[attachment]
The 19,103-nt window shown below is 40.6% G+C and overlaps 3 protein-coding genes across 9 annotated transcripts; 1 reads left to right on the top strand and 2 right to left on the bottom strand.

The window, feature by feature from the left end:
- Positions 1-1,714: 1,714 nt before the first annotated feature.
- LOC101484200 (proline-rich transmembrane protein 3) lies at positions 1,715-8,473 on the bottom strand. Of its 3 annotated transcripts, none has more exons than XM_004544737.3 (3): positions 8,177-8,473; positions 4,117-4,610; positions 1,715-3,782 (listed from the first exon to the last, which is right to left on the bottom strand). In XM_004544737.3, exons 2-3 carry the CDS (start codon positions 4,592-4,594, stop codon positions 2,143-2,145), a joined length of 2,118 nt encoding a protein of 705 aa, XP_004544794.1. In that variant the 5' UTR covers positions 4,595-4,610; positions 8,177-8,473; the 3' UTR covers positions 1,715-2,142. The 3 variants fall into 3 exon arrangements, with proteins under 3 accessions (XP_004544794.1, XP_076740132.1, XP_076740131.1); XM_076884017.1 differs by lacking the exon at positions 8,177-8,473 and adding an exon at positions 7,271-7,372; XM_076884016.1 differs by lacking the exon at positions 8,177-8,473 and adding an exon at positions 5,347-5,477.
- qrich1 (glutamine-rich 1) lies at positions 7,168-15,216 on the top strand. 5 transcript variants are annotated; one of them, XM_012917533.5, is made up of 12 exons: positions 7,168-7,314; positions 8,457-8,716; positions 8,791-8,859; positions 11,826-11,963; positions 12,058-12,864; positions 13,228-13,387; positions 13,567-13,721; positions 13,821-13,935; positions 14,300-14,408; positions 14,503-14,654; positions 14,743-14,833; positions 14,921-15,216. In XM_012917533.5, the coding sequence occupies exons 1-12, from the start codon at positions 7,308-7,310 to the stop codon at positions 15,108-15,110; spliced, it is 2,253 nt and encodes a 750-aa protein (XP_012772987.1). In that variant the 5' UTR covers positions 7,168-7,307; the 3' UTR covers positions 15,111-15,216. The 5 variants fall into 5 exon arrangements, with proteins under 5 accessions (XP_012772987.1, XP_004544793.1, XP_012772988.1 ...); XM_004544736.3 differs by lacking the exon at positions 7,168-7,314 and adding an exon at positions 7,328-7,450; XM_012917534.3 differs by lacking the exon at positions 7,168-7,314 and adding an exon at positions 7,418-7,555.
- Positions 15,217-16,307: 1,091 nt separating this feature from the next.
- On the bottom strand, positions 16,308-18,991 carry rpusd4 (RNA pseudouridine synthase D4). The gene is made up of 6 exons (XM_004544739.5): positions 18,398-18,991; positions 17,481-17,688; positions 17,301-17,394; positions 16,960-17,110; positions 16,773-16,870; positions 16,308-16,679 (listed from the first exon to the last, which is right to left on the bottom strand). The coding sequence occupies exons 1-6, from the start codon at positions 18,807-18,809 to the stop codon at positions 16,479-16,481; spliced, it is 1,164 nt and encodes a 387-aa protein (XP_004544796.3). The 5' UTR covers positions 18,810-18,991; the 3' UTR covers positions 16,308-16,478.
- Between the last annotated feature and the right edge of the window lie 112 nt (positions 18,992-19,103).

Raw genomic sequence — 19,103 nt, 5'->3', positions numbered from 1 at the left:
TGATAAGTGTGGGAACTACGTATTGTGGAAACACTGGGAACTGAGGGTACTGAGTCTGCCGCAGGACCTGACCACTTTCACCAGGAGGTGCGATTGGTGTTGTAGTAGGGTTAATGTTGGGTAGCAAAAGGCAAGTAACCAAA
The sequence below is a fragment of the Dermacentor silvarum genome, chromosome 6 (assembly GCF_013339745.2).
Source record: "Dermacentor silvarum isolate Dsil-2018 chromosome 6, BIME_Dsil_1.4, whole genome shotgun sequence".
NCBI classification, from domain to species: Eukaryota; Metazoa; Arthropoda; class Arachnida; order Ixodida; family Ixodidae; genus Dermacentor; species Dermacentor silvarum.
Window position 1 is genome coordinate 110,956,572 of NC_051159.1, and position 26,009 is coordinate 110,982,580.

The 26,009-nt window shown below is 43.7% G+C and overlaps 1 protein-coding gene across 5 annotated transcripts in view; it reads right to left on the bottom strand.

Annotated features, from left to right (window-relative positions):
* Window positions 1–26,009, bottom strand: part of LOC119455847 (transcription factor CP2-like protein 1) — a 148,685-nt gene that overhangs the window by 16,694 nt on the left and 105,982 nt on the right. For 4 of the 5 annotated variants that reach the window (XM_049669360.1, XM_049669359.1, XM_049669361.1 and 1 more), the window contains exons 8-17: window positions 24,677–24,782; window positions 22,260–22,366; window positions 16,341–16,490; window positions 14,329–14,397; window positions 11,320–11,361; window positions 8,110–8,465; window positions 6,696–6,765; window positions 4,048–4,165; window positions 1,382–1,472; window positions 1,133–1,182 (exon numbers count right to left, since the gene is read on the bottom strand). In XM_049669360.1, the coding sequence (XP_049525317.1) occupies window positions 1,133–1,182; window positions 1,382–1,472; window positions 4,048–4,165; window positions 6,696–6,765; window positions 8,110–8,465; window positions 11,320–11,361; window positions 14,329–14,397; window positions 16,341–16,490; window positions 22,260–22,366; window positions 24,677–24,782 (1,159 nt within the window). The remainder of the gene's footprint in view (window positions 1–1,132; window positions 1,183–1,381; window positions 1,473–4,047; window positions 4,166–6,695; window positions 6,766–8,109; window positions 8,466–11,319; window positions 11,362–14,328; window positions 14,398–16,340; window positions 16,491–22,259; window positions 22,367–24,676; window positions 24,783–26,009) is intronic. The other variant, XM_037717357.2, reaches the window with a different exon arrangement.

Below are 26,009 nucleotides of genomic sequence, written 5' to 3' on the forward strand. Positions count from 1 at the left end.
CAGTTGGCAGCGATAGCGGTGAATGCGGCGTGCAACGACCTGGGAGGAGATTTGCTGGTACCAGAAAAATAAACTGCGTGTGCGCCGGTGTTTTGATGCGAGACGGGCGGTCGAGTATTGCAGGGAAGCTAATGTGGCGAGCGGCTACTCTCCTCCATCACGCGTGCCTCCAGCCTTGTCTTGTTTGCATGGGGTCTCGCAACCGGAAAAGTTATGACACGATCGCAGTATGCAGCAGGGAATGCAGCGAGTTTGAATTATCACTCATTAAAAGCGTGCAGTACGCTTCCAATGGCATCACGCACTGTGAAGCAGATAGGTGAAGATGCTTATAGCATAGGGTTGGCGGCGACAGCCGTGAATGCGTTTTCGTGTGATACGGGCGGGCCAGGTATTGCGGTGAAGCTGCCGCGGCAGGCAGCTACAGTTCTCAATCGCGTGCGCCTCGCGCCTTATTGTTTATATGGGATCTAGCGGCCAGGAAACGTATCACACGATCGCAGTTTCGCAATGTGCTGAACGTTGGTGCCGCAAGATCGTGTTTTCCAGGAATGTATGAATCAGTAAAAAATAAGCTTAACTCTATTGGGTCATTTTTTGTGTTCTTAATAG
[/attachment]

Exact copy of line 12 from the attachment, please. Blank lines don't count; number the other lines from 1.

Source record: "Dermacentor silvarum isolate Dsil-2018 chromosome 6, BIME_Dsil_1.4, whole genome shotgun sequence".